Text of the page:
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I moderate a gameserver that revolves around a community-built virtual world, in the style of games such as Minecraft (but a FOSS clone). We have a fairly basic common-sense ruleset regarding ownership of property and land, attacks on other users, and hacking (the game server itself).

We have a user that speaks a language that is foreign to all moderators. While he/she wishes to contribute constructively, they tend to break quite a few rules since they simply do not understand them. Our game engine does not support Unicode so communication is quite limited, and we cannot copy-paste to/from a translation service. We don't have any external communication available to us, aside from telling that user our personal email. Our only registration information is a username+password.

Since most in-game documentation is in English, this user will often seek help from a few users they know. The user has one violation of a land ownership rule a few months ago, but has been acting constructively and positively. However, recently, they have been frustrated when the users that generally help them are busy or not around, and would generally spam the game chat with the name of the person they're trying to reach, along with emoticons such as >:( due to the linguistic barrier.

We've tried to explain the rules for chatting, but could not manage to do so, and had to temporarily disable this user's ability to chat. He/she became frustrated and began modifying in-game elements with text (such as signs) to send messages (which again, we could not translate without retyping).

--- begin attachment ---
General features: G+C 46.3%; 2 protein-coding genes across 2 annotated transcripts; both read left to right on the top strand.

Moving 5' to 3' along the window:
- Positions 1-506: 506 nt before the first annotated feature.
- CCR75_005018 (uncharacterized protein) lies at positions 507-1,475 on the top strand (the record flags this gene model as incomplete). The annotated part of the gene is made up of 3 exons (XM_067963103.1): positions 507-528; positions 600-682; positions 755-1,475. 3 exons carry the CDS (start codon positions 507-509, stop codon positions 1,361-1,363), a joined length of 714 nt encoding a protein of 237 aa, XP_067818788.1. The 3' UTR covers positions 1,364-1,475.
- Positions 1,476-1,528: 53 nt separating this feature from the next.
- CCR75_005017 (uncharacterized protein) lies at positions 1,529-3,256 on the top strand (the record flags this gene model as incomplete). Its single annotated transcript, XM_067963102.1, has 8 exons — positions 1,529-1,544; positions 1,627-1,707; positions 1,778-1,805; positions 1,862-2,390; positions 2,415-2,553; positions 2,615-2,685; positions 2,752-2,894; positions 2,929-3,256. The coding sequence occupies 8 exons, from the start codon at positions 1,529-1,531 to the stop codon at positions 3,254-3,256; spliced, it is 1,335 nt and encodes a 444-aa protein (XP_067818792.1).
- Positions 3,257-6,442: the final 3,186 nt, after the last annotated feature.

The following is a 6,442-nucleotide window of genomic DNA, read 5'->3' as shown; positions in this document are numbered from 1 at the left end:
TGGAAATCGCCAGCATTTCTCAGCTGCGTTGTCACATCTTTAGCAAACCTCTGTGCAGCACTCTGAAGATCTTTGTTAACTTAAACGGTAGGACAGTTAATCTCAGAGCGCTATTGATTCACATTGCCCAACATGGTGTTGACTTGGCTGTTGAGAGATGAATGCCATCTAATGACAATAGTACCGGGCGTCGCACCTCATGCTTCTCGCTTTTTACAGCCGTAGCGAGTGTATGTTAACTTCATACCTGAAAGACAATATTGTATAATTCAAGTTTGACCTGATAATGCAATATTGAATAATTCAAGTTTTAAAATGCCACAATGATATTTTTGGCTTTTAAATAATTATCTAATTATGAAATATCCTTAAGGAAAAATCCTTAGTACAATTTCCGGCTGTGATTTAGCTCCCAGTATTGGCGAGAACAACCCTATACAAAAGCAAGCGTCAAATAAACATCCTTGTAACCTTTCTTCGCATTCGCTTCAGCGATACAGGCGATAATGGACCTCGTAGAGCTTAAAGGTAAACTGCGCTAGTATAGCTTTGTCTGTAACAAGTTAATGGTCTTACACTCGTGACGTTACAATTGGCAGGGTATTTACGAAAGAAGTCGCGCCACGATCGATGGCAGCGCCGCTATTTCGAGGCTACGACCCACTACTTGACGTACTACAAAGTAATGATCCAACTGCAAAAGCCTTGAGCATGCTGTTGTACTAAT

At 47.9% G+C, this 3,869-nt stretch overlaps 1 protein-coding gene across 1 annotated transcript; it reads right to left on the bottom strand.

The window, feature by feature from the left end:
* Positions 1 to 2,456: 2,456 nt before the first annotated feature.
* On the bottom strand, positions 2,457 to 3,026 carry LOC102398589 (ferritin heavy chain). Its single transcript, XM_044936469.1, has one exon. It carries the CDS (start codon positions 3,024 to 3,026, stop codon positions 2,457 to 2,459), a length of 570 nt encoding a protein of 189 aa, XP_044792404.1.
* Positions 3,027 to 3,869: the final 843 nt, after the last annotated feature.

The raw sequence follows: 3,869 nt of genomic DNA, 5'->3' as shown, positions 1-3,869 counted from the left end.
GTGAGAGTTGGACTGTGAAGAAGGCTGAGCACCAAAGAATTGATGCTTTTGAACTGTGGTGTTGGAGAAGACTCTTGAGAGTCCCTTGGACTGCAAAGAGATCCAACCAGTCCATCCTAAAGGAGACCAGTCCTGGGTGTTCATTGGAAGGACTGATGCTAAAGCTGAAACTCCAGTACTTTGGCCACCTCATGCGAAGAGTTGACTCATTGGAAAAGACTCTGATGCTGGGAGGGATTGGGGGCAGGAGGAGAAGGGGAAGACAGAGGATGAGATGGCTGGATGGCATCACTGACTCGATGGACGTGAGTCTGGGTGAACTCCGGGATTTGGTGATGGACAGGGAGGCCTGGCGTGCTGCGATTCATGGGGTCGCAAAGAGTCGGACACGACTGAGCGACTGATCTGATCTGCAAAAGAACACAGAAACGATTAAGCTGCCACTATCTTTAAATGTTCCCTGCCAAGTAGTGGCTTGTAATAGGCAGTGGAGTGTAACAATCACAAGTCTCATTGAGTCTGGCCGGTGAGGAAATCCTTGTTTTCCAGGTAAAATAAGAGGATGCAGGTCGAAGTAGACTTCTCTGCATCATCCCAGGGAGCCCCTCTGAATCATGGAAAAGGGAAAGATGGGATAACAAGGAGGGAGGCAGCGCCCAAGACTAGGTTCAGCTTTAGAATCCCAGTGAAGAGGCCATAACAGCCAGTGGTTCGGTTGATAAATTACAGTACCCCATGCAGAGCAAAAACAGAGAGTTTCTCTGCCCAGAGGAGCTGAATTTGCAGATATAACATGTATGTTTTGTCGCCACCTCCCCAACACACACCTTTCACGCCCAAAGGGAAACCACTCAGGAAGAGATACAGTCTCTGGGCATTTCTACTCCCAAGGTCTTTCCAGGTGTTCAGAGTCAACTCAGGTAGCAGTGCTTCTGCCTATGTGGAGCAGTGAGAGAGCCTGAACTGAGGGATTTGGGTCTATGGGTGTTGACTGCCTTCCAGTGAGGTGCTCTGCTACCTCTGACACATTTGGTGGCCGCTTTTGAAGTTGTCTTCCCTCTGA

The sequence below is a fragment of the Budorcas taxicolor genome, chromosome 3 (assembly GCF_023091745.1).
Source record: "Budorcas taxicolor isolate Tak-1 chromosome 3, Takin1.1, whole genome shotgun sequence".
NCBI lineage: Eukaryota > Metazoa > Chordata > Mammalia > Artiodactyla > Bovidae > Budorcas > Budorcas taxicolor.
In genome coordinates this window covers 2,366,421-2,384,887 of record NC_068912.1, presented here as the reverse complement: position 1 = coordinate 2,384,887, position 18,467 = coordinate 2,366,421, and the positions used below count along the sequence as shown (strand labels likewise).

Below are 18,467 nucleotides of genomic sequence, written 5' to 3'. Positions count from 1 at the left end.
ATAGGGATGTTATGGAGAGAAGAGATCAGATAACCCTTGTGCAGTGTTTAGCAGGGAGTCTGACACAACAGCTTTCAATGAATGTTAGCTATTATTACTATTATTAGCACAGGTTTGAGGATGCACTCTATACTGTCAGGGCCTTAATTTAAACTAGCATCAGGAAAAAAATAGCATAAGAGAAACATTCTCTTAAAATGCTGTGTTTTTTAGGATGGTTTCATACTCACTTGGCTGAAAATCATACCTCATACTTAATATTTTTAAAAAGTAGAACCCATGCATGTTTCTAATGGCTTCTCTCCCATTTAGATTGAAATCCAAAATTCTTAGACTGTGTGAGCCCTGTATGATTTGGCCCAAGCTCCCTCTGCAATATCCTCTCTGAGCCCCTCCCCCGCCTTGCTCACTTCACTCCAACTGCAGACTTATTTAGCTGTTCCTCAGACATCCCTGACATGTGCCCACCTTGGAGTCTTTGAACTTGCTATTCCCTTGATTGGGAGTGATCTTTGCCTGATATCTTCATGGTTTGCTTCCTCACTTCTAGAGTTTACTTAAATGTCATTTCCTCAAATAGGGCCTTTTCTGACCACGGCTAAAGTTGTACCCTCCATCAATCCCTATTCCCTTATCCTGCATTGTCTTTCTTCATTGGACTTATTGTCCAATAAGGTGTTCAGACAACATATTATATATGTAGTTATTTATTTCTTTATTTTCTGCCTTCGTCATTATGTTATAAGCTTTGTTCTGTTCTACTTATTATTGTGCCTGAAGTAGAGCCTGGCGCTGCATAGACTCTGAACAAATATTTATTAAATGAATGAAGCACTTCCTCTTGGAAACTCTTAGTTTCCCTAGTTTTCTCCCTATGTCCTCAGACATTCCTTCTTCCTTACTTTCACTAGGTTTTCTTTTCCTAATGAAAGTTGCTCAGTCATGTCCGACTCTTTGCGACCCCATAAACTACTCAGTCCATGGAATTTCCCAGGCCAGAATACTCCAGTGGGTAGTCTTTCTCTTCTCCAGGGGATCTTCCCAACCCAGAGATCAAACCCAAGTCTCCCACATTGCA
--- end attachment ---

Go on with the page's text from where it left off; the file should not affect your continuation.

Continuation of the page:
Clearly the user is not doing this out of bad intent, and due to his/her actions being good-faith, we've not banned them yet.

Are there any strategies that could be employed to bridge a linguistic barrier (again, within the limitations of our software that excludes ability to move large pieces of text in a foreign language due to lack of copy-paste), that we should try?

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    Semi-relevant: do you know what language the user is speaking? – Andy Aug 16 '14 at 23:10
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    @Andy We do, but we can't use Unicode properly with our software, nor can we copy-paste. – ζ-- Aug 16 '14 at 23:16
  • I know this is out of bounds, but I don't suppose it's possible to get Unicode support added to the game (maybe file a feature request if it's written by someone else?) – Powerlord Aug 18 '14 at 20:27
  • @Powerlord That is not doable, nor within the bounds of my role in the server staff. – ζ-- Aug 18 '14 at 21:52
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Like already mentioned, try to give them an email. If you're worried about spam (a valid concern), you may want to set up an email account just for the game so you can send unicode. After that, there isn't a ton you can do.